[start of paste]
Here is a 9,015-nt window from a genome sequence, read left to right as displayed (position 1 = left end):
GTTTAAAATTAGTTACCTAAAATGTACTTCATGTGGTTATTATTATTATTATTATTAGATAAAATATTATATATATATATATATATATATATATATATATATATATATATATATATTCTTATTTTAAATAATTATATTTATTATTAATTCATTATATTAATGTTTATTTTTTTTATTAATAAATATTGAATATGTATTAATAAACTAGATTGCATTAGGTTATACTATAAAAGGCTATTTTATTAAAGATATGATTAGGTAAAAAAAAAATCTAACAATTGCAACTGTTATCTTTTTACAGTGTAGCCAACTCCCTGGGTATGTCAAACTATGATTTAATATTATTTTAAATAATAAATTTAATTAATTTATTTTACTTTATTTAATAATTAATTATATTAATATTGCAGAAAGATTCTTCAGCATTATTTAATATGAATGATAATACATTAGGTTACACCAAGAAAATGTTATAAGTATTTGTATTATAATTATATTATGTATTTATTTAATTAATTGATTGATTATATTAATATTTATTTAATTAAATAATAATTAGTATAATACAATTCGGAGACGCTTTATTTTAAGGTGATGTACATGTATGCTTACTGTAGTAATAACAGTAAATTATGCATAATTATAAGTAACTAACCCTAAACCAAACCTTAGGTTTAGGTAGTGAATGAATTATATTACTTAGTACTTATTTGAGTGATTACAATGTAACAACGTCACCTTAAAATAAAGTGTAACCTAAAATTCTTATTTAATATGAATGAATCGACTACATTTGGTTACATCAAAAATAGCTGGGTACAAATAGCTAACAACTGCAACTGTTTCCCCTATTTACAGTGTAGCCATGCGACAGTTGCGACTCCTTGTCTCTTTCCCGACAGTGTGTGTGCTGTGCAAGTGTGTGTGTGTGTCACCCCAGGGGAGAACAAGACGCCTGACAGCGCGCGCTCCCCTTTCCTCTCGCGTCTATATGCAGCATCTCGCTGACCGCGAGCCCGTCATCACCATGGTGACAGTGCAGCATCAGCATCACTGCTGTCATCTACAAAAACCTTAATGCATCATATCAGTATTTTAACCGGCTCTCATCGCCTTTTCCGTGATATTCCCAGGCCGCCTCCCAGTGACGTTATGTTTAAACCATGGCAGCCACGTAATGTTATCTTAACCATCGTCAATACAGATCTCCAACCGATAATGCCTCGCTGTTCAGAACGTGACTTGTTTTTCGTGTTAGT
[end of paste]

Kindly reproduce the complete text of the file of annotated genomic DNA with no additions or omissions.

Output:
Here is a 9,015-nt window from a genome sequence, read left to right as displayed (position 1 = left end):
GTTTAAAATTAGTTACCTAAAATGTACTTCATGTGGTTATTATTATTATTATTATTAGATAAAATATTATATATATATATATATATATATATATATATATATATATATATATATATTCTTATTTTAAATAATTATATTTATTATTAATTCATTATATTAATGTTTATTTTTTTTATTAATAAATATTGAATATGTATTAATAAACTAGATTGCATTAGGTTATACTATAAAAGGCTATTTTATTAAAGATATGATTAGGTAAAAAAAAAATCTAACAATTGCAACTGTTATCTTTTTACAGTGTAGCCAACTCCCTGGGTATGTCAAACTATGATTTAATATTATTTTAAATAATAAATTTAATTAATTTATTTTACTTTATTTAATAATTAATTATATTAATATTGCAGAAAGATTCTTCAGCATTATTTAATATGAATGATAATACATTAGGTTACACCAAGAAAATGTTATAAGTATTTGTATTATAATTATATTATGTATTTATTTAATTAATTGATTGATTATATTAATATTTATTTAATTAAATAATAATTAGTATAATACAATTCGGAGACGCTTTATTTTAAGGTGATGTACATGTATGCTTACTGTAGTAATAACAGTAAATTATGCATAATTATAAGTAACTAACCCTAAACCAAACCTTAGGTTTAGGTAGTGAATGAATTATATTACTTAGTACTTATTTGAGTGATTACAATGTAACAACGTCACCTTAAAATAAAGTGTAACCTAAAATTCTTATTTAATATGAATGAATCGACTACATTTGGTTACATCAAAAATAGCTGGGTACAAATAGCTAACAACTGCAACTGTTTCCCCTATTTACAGTGTAGCCATGCGACAGTTGCGACTCCTTGTCTCTTTCCCGACAGTGTGTGTGCTGTGCAAGTGTGTGTGTGTGTCACCCCAGGGGAGAACAAGACGCCTGACAGCGCGCGCTCCCCTTTCCTCTCGCGTCTATATGCAGCATCTCGCTGACCGCGAGCCCGTCATCACCATGGTGACAGTGCAGCATCAGCATCACTGCTGTCATCTACAAAAACCTTAATGCATCATATCAGTATTTTAACCGGCTCTCATCGCCTTTTCCGTGATATTCCCAGGCCGCCTCCCAGTGACGTTATGTTTAAACCATGGCAGCCACGTAATGTTATCTTAACCATCGTCAATACAGATCTCCAACCGATAATGCCTCGCTGTTCAGAACGTGACTTGTTTTTCGTGTTAGT